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MOVE OVER LOCH NESS: NEW BOOK PROFILES AMERICA'S WEALTH OF MONSTERS

 DETROIT, March 17 /PRNewswire/ -- If you thought Bigfoot was America's only monster, you've been living in a fool's paradise.
 That's according to Jerome Clark, an anomalous-claims investigator, who has captured the best American monster stories in his new book, "Unexplained! 347 Strange Sightings, Incredible Occurrences, and Puzzling Physical Phenomena" (Visible Ink Press).
 Take Champ, a giant reptile rumored to live in the depths of Lake Champlain. The monster, reportedly a distant relative of Nessie, has been sighted by hundreds and was eventually photographed in 1977 by Anthony and Sandra Mansi, who noticed the hump-backed creature about 150 feet from where their children were wading.
 Then there's the White River Monster. According to Clark, from about 1915 to the early 1970s, residents of Newport, Ark., occasionally reported seeing a gigantic creature in the White River. Although scientific hypotheses range from a "truly gigantic penguin" to a large male elephant seal, eyewitness accounts described the river urchin as "the length of three or four pickup trucks" with a protruding "bone" on its forehead.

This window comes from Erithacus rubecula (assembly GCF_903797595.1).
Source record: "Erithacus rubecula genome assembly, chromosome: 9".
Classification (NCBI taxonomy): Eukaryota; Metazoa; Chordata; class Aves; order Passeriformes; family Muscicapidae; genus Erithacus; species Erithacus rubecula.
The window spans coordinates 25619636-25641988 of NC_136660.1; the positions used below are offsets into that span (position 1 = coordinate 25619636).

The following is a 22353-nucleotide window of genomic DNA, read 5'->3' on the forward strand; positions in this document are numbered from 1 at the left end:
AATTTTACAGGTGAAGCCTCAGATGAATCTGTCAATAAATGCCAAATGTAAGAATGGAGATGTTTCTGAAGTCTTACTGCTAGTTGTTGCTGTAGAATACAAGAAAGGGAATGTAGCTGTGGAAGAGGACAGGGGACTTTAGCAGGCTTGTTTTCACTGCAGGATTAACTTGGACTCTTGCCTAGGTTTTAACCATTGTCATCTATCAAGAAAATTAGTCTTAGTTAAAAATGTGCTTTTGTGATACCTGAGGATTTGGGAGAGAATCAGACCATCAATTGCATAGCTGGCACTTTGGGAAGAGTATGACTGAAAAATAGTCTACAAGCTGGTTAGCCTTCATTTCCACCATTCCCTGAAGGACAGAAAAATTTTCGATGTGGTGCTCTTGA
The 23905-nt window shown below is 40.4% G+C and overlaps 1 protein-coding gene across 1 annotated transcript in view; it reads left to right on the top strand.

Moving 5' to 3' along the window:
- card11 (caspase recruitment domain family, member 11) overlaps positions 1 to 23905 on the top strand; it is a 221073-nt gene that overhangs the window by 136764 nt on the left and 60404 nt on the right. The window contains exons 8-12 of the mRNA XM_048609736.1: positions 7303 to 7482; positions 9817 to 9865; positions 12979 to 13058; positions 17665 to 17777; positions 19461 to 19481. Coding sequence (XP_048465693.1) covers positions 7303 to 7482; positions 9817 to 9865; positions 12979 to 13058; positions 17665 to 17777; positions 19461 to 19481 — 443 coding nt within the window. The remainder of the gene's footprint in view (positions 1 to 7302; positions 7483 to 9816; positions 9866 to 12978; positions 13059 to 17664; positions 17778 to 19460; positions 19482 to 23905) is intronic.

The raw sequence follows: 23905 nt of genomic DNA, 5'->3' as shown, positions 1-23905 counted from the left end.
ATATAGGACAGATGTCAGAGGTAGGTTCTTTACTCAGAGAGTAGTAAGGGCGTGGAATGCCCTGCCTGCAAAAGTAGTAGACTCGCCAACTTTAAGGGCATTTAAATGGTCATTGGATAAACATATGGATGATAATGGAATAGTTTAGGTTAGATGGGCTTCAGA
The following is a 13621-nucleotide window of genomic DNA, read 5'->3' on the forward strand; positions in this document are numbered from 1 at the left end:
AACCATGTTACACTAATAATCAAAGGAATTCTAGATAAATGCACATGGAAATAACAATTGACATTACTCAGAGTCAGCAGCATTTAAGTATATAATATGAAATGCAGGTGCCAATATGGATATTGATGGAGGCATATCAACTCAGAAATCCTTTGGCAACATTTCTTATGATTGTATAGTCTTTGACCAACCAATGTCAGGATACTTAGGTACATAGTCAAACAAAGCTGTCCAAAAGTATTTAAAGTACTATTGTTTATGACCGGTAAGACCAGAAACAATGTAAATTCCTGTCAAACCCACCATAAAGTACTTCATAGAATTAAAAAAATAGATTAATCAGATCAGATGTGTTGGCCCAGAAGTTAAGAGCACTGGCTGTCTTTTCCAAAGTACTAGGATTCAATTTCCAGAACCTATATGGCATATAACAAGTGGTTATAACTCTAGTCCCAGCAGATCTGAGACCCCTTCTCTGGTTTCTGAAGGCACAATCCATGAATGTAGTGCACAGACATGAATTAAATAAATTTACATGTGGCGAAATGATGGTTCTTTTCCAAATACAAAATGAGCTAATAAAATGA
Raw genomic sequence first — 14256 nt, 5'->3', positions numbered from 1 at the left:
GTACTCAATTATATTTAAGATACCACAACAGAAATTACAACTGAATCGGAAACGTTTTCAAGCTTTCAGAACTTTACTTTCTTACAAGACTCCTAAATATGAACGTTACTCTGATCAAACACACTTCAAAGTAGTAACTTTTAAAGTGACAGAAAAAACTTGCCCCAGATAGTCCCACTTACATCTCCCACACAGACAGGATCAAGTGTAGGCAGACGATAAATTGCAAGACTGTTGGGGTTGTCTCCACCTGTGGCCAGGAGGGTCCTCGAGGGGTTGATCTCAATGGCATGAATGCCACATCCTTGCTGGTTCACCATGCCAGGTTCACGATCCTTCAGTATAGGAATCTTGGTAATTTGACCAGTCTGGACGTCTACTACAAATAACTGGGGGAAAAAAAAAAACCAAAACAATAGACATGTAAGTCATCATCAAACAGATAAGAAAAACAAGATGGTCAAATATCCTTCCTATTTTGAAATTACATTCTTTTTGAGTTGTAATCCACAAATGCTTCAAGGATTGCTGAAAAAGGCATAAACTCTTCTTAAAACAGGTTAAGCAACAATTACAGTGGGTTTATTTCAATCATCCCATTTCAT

"If seeing is believing, then America definitely has its share of monsters," said Clark. "Of course, in a society prone to sensationalism, urban legend is bound to create a creature or two." He added that only a handful of reported encounters with bizarre creatures warrant serious investigation.
 Case in point -- the Jersey Devil. Although numerous press accounts describe terrifying encounters with this bat-winged creature, Clark said New Jersey's most famous "monster" is a folktale that began in Leeds Point, N.J., when in 1735, a Mrs. Leeds, pregnant for the 13th time, declared that her offspring might just as well be a devil, which it was. There's also the "mad gasser of Matton," a phantom attacker who terrorized a small central Illinois town in 1944. A social scientist later wrote the "gasser" (named for the smell it reportedly left behind) was the creation of mass hysteria.
 Yes, it's a very strange world we live in and Clark couldn't agree more. "We may never find definitive explanations to the existence of America's truly mysterious monsters. We can only marvel at how little we understand about some kinds of human experiences," he said. "They remind us what a mystery this world is, and what mysteries we ourselves are."
 -0- 3/17/93
 /CONTACT: Jenny Sweetland of Visible Ink Press, 313-961-2242, Ext. 1326/


CO: Visible Ink Press ST: Michigan IN: PUB SU: PDT

JG -- DEFNS1 -- 6850 03/17/93 07:32 EST
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Date:Mar 17, 1993
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